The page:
Aging and its consequences
Aging and its consequences
While it is true that aging is irreversible, and that there are many theories about how it occurs, certain effects of aging at the cellular, organic, behavioral and sensory levels appear to be less well defined. The best possible knowledge of these effects will allow the owner to improve the dog’s overall health environment, of which food adapted to the dog is an essential part, helping to reduce factors that exacerbate the normal aging processes. “Old age” begis at different times in different breeds. Small-breed dogs are old at about eight years of age, medium-breed dogs at seven years of age, and large-breed dogs at the age of six. The changes that appear with age gradually increase the dog’s susceptibility to disease and stress. In old dogs, the risk of mortality is considered to double every one or two years. Physiological potential decreases with age, and the animal becomes more vulnerable to stress of all types, at the same time its immune protection from infectious diseases is decreasing.
In terms of the overall body composition, the following are seen in old dogs:
– an increase in fat deposits, as the dog is fatter and cannot mobilize lipids as well, and
– reduced hydration, or chronic dehydration, which is harmful to proper functioning of the body.
Some non-digestive functions are altered:
– reduction of immunity,
– reduced resistance to cold and heat,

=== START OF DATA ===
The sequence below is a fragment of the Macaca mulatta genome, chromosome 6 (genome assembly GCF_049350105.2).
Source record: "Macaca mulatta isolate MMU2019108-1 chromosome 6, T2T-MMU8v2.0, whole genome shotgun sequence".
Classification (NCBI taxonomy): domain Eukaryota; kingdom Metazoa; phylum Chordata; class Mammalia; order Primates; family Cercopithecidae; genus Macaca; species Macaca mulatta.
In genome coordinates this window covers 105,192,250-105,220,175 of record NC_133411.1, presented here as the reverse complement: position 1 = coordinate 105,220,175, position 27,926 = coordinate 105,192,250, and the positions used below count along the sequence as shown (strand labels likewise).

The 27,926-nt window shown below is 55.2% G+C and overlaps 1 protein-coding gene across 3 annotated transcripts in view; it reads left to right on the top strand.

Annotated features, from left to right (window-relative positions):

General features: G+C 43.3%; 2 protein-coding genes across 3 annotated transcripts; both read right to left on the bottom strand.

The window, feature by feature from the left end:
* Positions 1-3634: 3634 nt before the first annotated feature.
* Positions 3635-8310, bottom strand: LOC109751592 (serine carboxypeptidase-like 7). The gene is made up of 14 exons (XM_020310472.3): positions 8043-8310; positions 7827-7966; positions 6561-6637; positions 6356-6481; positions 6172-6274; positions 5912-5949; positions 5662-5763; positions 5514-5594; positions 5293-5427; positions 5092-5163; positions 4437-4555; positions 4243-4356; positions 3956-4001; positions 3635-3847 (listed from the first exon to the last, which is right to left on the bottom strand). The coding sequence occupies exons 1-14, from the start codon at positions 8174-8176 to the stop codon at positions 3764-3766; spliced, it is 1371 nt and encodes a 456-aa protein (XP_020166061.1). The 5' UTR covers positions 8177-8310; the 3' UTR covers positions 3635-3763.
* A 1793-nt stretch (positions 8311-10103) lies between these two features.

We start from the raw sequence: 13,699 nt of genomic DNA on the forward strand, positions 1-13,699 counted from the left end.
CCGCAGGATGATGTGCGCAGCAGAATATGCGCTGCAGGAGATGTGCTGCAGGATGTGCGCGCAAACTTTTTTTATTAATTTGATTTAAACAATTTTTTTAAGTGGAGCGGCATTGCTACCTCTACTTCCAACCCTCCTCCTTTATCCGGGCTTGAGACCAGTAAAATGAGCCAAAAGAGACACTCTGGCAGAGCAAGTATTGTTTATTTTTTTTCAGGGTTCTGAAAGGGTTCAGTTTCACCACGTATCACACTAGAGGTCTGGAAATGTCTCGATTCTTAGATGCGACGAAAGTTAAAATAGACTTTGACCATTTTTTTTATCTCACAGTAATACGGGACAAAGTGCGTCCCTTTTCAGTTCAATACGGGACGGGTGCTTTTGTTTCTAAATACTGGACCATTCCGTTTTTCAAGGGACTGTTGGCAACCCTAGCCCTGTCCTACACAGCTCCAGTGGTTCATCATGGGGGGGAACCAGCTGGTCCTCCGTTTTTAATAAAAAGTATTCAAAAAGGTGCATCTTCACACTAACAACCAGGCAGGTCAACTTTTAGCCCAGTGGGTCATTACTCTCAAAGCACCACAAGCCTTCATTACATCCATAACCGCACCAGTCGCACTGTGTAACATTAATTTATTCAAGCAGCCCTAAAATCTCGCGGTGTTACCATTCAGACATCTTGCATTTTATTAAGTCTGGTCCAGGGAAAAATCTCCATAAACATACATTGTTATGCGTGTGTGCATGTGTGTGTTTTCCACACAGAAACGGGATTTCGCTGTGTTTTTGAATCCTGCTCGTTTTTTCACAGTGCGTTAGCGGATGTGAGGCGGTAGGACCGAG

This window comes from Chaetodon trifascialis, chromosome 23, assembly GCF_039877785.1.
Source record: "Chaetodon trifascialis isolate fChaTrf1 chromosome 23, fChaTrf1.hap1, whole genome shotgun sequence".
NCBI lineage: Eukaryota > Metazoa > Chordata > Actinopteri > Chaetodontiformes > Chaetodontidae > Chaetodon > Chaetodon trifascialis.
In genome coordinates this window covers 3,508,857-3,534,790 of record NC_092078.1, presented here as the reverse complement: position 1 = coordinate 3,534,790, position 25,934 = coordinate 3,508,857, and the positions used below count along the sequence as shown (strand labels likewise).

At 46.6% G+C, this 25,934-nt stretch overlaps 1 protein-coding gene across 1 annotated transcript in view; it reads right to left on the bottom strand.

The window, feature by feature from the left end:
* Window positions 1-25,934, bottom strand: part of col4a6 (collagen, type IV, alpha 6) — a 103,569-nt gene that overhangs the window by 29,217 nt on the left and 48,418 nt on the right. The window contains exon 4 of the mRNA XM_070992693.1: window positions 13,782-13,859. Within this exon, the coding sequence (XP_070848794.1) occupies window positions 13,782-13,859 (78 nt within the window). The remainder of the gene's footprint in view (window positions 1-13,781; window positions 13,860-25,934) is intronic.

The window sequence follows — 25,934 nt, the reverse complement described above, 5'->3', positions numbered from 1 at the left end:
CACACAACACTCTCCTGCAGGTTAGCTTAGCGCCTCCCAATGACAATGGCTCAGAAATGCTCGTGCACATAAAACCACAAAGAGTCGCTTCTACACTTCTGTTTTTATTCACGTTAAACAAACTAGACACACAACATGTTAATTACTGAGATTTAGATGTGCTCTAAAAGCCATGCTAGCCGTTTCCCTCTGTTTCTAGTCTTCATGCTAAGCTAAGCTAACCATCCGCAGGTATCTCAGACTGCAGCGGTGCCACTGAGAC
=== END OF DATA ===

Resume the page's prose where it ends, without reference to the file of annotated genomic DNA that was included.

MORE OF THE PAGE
– gradual reduction of kidney function,
– slow demineralization of the skeleton,
– destruction of cell membranes due to oxidative membrane stress,
– increase in cases of liver or heart failure,
– obvious increase in the frequency of both benign and malignant tumors,
– the hair turns gray and the skin becomes slack.
Digestive functions are also affected:
– Once old age has set in, the teeth may suddenly become a problem, with increased tartar formation (which should be treated) causing gum inflammations and infections leading to tooth loss.
– Less saliva is produced as soon as the dog becomes fat and adipose tissue invades the salivary glands.
– The passage of food through the intestinal tract slows, due to a decrease in intestinal muscle tone. This subjects the dog to bouts of constipation, often followed by diarrhea.
– The intestine becomes increasingly less able to adapt to changes in diet. For this reason, the diet must remain the same. Absorption of the food is also less efficient, requiring that the dog be fed a highly digestible food.
Finally, the dog’s senses and behavior also change:
– Loss of visual acuity and hearing are common.
– The sense of smell may diminish.
– Being weaker and less hardy, the dog becomes apathetic , which means that it requires a food with a lower energy content.
Nutrition of the Old Dog
Diseases of Old Age